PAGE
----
Author Interview – Judith Marshall


The story takes place in Northern California in the spring of 2000, when the dot-com boom was at its peak. Elizabeth Reilly-Hayden is a successful executive in her late fifties and a divorced mother of two. Emotionally armored and living alone, she wants only to maintain the status quo: her long-term significant other, her job, and her trusted friends-five feisty women whose high school friendship has carried them through multiple marriages, dramatic divorces, and maddening menopause. Yet in a matter of
days, the three anchors that have kept her moored are ripped away.

The group of lifelong pals gathers at Lake Tahoe to attend to the funeral arrangements of their beloved friend, and tries to unravel the mystery of her death. Through their shared tragedy, Liz learns how disappointment and grief can bloom into healing and hope.


  1. What inspired you to write this book?  
    For years I had thought about writing a novel about the value of enduring female friendship, but life kept getting in the way. In 1997, a friend sent me the book, “The Divine Secrets of the Ya-Ya Sisterhood.” After I read the book, I slammed the cover shut and said, “It’s time.” Shortly thereafter, I quit my job in corporate America and began to write. The book was published in 2009 and has been optioned for the big screen.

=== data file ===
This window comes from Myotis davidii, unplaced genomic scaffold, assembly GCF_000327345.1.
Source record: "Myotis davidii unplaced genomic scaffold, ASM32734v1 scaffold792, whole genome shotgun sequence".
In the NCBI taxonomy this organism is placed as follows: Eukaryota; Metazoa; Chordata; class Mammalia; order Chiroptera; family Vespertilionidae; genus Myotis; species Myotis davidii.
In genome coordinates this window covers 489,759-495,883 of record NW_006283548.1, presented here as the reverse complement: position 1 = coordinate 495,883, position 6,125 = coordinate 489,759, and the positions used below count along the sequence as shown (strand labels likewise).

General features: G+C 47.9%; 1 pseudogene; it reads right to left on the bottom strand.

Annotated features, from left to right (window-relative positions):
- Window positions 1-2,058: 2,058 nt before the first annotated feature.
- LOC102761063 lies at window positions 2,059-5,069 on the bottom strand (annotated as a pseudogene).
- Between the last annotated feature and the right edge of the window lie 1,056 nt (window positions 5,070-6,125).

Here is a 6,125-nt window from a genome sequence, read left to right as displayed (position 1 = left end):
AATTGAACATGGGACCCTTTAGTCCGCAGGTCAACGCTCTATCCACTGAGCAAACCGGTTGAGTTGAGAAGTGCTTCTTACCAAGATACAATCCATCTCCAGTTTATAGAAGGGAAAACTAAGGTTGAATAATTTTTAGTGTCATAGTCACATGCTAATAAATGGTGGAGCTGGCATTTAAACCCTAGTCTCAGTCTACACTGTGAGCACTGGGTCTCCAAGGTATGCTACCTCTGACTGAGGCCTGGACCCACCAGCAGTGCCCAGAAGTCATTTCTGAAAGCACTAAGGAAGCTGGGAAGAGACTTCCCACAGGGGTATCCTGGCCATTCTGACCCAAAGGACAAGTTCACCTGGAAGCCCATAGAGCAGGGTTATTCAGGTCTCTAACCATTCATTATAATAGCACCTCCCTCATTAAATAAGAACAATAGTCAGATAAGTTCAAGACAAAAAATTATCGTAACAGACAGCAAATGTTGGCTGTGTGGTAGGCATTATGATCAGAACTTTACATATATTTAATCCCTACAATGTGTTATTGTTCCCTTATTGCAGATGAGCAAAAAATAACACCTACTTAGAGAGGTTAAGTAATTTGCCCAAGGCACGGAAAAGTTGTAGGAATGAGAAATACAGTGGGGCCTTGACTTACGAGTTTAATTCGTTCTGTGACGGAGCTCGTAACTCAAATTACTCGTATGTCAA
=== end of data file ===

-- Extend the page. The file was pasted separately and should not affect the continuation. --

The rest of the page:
2. What topics in your book or background do you think book clubs would find interesting?
    The themes include our rigid clinging to control over our personal and professional lives and our reluctance to reach out for help when we most need it. The overall theme is how friendships can add meaning to our lives.
  3. Tell us about your career outside of writing and how it influence your writing.
    I am a Human Resources Consultant with over twenty-five years of experience in all aspects of Human Resources. During my career, I have had the opportunity to work with and observe hundreds of people, all with unique personalities, quirks and behaviors. It gives me great fodder for my characters.
  4. Describe your style of writing
    I don’t plot. I start with a kernel of an idea, develop my cast of characters and let them take the story where they want it to go. I write in a film-ready style with lots of dialogue and vivid scenes.
  5. Which authors have inspired you?
    Obviously, I have to say Rebecca Wells. Had I not read her book, I might not have embarked on a writing career. I also love Richard Russo’s self-deprecating humor and interesting characters.








By: Judith Marshall


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